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Aspartame Already Deemed Safe, Cheap
NutraSweet Relieves Pain
 
 

 


 

“It thins the blood, reduces fever and swelling, and does not irritate the stomach as much. In fact, aspartame appears to be more effective than aspirin.”
— Dr. Allen Edmundson
 


 
 
 
 
 
 
 
 
 
 


 

After consuming 72 ounces of diet cola in three hours, the researcher, who has arthritis, noticed a marked decrease in the pain and stiffness in his hands, knees, hips and feet.
 

 

 
By Oklahoma City Daily Oklahoman
The Associated Press
O K L A H O M A   C I T Y,   May 29 — Researchers have found that a spoonful of sweetener not only makes medicine more pleasant, but also can relieve pain all by itself. 
     Aspartame, an artificial sweetener perhaps better known by its brand name, NutraSweet, is a powerful pain reliever and anti-inflammatory, two scientists at the Oklahoma City-based Oklahoma Medical Research Foundation said.
     Their findings were published Thursday in the May issue of Clinical Pharmacology and Therapeutics, the official journal of the American Society for Clinical Pharmacology and Experimental Therapeutics.
     Dr. Carl Manion, one of the researchers, said OMRF has received a patent on the new use for aspartame, a compound commonly used to sweeten diet soft drinks and other foods.
     "Aspartame relieves pain, pure and simple," said Manion, 59, a clinical pharmacologist who studies the mechanisms of medications and disease. "It seems to be a really fine pain reliever."
     Dr. Allen Edmundson, a biochemist, said the food additive also has "aspirin-like" properties.

‘More Effective Than Aspirin’
"It thins the blood, reduces fever and swelling, and does not irritate the stomach as much," Edmundson, 65, explained. "In fact, aspartame appears to be more effective than aspirin."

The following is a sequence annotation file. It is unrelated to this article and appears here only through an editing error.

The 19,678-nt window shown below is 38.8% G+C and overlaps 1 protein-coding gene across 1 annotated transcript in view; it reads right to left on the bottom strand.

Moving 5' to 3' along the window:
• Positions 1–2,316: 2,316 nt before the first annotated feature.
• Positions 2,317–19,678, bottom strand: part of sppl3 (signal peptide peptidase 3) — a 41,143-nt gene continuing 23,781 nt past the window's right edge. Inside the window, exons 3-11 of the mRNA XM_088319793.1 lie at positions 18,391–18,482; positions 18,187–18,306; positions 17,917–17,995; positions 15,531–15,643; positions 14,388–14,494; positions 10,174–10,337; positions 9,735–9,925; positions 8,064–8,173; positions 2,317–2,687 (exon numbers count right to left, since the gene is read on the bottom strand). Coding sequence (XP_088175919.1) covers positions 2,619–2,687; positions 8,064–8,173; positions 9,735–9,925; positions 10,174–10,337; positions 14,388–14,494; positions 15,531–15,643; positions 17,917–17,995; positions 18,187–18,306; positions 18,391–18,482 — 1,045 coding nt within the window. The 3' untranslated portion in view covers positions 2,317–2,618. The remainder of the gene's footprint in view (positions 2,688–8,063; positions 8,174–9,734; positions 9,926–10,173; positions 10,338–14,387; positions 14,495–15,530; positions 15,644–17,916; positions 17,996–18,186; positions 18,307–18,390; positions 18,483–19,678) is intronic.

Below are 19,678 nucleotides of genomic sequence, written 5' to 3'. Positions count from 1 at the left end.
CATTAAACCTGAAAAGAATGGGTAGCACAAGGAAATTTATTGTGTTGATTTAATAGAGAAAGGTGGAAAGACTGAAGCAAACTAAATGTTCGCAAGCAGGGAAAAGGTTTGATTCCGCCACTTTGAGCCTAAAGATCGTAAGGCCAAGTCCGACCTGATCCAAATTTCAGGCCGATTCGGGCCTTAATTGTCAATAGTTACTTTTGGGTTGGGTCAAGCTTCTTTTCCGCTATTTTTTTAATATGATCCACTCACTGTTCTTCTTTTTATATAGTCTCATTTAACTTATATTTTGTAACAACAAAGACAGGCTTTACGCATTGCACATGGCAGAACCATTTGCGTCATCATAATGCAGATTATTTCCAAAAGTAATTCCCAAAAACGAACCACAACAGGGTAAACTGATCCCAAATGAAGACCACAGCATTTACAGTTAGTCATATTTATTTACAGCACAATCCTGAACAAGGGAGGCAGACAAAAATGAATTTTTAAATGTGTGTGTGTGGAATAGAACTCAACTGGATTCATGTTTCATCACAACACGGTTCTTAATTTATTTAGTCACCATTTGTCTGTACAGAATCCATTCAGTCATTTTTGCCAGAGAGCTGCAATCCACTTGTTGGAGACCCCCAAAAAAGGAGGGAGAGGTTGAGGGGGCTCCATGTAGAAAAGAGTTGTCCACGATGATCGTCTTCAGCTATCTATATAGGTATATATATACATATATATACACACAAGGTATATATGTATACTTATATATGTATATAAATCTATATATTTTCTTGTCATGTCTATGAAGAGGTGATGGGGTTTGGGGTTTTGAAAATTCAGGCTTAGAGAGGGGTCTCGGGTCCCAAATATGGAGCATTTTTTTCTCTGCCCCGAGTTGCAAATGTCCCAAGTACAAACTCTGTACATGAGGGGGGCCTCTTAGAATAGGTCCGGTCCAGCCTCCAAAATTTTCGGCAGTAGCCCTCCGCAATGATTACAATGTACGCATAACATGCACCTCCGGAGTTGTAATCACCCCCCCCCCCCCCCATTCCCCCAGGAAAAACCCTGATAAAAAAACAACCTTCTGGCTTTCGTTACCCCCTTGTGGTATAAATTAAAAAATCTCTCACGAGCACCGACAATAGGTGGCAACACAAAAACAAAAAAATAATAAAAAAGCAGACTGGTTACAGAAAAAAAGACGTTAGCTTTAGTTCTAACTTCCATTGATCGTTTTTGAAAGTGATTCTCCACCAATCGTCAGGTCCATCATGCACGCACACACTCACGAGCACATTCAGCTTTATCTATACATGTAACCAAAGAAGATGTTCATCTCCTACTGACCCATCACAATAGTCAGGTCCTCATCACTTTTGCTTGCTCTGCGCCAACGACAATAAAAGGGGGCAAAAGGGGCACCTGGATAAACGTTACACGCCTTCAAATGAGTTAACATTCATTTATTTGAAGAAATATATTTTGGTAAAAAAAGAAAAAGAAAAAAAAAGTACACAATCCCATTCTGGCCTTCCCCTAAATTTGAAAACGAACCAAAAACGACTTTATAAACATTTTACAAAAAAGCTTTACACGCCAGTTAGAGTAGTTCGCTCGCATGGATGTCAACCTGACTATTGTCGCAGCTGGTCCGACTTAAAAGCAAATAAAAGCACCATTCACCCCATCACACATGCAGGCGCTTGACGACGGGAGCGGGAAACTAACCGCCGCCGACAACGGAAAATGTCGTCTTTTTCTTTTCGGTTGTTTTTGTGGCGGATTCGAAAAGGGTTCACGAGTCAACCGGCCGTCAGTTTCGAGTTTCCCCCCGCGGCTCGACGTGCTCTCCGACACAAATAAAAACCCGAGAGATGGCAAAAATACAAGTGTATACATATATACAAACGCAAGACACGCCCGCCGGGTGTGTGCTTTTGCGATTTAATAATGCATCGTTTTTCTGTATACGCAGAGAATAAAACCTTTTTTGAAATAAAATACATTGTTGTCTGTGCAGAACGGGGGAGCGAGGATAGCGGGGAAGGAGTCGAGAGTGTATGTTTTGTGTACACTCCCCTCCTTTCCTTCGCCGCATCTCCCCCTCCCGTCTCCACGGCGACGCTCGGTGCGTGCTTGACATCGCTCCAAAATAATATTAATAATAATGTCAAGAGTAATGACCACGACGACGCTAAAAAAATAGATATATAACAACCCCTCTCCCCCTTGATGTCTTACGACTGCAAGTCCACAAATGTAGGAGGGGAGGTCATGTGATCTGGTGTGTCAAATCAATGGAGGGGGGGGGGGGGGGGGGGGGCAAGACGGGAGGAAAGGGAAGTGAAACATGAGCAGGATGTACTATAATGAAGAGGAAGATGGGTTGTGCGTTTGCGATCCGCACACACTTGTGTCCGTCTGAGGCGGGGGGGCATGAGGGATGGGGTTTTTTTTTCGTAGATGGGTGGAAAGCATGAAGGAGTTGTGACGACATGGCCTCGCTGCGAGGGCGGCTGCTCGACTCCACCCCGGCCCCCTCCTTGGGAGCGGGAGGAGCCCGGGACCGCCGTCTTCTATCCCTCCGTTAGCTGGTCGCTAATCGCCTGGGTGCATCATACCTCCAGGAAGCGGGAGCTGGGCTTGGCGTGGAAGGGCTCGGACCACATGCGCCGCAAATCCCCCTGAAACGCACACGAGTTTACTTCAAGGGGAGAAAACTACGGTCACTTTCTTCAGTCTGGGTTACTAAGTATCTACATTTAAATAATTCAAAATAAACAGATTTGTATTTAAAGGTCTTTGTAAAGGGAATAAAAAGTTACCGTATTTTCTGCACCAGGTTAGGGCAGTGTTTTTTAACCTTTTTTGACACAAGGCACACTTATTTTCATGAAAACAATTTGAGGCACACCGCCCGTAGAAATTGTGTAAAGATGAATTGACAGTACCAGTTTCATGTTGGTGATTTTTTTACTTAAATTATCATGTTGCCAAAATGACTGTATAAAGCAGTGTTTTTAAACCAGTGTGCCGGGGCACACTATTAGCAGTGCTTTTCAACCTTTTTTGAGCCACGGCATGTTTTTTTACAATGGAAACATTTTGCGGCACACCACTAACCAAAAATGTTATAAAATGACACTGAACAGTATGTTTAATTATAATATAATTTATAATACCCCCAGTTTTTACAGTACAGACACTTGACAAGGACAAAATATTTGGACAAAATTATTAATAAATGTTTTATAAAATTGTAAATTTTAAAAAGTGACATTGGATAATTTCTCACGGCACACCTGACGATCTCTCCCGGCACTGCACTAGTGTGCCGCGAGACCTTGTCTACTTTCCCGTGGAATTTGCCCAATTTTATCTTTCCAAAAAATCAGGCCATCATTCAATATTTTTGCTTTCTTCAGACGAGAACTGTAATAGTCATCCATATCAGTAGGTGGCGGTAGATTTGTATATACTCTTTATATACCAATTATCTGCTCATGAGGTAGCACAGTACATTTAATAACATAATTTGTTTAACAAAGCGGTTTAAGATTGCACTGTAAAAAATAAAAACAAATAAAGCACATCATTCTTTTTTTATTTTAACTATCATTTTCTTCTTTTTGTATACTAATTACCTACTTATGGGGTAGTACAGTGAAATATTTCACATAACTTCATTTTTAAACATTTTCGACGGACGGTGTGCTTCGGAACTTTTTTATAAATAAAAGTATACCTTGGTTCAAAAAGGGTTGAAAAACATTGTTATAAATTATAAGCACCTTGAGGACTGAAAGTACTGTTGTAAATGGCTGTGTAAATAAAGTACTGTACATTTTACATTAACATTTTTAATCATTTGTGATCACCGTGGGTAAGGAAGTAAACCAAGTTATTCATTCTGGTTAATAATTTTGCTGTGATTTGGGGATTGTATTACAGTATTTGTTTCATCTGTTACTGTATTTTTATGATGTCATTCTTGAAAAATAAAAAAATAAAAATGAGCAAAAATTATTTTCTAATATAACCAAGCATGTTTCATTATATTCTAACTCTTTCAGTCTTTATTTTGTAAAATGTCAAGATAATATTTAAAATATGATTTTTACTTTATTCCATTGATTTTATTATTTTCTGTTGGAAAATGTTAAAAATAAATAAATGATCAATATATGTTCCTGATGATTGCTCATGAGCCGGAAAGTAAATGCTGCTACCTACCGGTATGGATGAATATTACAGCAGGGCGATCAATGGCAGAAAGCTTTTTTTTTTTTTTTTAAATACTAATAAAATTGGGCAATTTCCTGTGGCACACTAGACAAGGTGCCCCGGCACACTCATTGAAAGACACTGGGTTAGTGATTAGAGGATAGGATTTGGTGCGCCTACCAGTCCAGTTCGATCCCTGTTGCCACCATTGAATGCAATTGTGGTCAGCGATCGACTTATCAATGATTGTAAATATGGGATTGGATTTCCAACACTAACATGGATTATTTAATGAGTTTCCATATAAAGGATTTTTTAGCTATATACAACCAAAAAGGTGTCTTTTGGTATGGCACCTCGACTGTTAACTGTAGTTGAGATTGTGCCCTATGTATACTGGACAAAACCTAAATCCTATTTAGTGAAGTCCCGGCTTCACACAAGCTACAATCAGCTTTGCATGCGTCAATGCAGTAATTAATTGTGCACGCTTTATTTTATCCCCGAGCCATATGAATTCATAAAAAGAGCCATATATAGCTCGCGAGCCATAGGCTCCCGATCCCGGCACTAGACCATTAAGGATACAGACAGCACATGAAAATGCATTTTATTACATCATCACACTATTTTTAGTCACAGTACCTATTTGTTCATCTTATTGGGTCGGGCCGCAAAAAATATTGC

The researchers tested aspartame's effectiveness in a controlled, double-blind study on arthritis pain last summer.
     Nineteen patients with osteoarthritis received either a placebo, an 80 mg. dosage of aspartame or a 160 mg. dosage of aspartame.
     The volunteers who took the sweetener found they could walk and climb stairs with less pain.
     "This compound appears to have the same pain-relieving qualities as any of the NSAIDS (non-steroidal anti-inflammatory drugs), which are commonly administered for relief of arthritis pain," said Edmundson.

Both Cheap and Safe
"Aspartame is perfect for this purpose because it is inexpensive, safe to use and lacks the side effects that many other drugs possess."
     The researchers also conducted animal tests to determine the compound's fever-reducing properties.
     Edmundson happened on the chemical properties of aspartame when he was studying the X-ray crystallography binding of sweet-tasting compounds in antibodies.
     While observing aspartame's distinctive chemical structure, the biochemist recalled an intriguing personal experience with the sweetener.
     Once, after consuming 72 ounces of diet cola in a three-hour period, Edmundson, who has arthritis, noticed a marked decrease in the pain and stiffness in his hands, knees, hips and feet.